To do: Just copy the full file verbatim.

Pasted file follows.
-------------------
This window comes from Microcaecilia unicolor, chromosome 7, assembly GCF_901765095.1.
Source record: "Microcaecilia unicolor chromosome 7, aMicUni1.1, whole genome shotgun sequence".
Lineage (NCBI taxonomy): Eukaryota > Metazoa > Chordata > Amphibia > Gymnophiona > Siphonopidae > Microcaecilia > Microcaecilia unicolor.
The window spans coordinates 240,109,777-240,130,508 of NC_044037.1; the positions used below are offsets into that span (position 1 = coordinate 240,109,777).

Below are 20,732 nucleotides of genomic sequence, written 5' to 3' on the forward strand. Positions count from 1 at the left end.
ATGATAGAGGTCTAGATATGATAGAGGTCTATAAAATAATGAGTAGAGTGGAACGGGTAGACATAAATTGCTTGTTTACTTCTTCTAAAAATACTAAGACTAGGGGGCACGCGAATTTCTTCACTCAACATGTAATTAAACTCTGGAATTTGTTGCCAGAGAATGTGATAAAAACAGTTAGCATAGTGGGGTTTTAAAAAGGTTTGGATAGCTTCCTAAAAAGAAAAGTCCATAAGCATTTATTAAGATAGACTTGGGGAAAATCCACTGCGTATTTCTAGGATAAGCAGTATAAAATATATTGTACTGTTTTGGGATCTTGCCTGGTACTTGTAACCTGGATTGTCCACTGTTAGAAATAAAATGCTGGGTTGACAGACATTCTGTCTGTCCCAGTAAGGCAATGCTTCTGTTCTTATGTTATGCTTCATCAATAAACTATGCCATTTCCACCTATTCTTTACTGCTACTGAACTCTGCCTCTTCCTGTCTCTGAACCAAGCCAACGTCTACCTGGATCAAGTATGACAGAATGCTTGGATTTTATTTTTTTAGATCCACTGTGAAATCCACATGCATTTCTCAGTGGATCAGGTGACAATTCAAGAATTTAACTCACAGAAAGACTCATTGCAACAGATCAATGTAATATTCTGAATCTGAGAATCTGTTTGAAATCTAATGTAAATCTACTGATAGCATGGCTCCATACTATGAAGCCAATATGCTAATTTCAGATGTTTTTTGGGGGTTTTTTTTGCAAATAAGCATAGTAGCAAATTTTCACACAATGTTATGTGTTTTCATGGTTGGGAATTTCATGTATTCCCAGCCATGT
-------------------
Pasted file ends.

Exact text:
This window comes from Microcaecilia unicolor, chromosome 7, assembly GCF_901765095.1.
Source record: "Microcaecilia unicolor chromosome 7, aMicUni1.1, whole genome shotgun sequence".
Lineage (NCBI taxonomy): Eukaryota > Metazoa > Chordata > Amphibia > Gymnophiona > Siphonopidae > Microcaecilia > Microcaecilia unicolor.
The window spans coordinates 240,109,777-240,130,508 of NC_044037.1; the positions used below are offsets into that span (position 1 = coordinate 240,109,777).

Below are 20,732 nucleotides of genomic sequence, written 5' to 3' on the forward strand. Positions count from 1 at the left end.
ATGATAGAGGTCTAGATATGATAGAGGTCTATAAAATAATGAGTAGAGTGGAACGGGTAGACATAAATTGCTTGTTTACTTCTTCTAAAAATACTAAGACTAGGGGGCACGCGAATTTCTTCACTCAACATGTAATTAAACTCTGGAATTTGTTGCCAGAGAATGTGATAAAAACAGTTAGCATAGTGGGGTTTTAAAAAGGTTTGGATAGCTTCCTAAAAAGAAAAGTCCATAAGCATTTATTAAGATAGACTTGGGGAAAATCCACTGCGTATTTCTAGGATAAGCAGTATAAAATATATTGTACTGTTTTGGGATCTTGCCTGGTACTTGTAACCTGGATTGTCCACTGTTAGAAATAAAATGCTGGGTTGACAGACATTCTGTCTGTCCCAGTAAGGCAATGCTTCTGTTCTTATGTTATGCTTCATCAATAAACTATGCCATTTCCACCTATTCTTTACTGCTACTGAACTCTGCCTCTTCCTGTCTCTGAACCAAGCCAACGTCTACCTGGATCAAGTATGACAGAATGCTTGGATTTTATTTTTTTAGATCCACTGTGAAATCCACATGCATTTCTCAGTGGATCAGGTGACAATTCAAGAATTTAACTCACAGAAAGACTCATTGCAACAGATCAATGTAATATTCTGAATCTGAGAATCTGTTTGAAATCTAATGTAAATCTACTGATAGCATGGCTCCATACTATGAAGCCAATATGCTAATTTCAGATGTTTTTTGGGGGTTTTTTTTGCAAATAAGCATAGTAGCAAATTTTCACACAATGTTATGTGTTTTCATGGTTGGGAATTTCATGTATTCCCAGCCATGT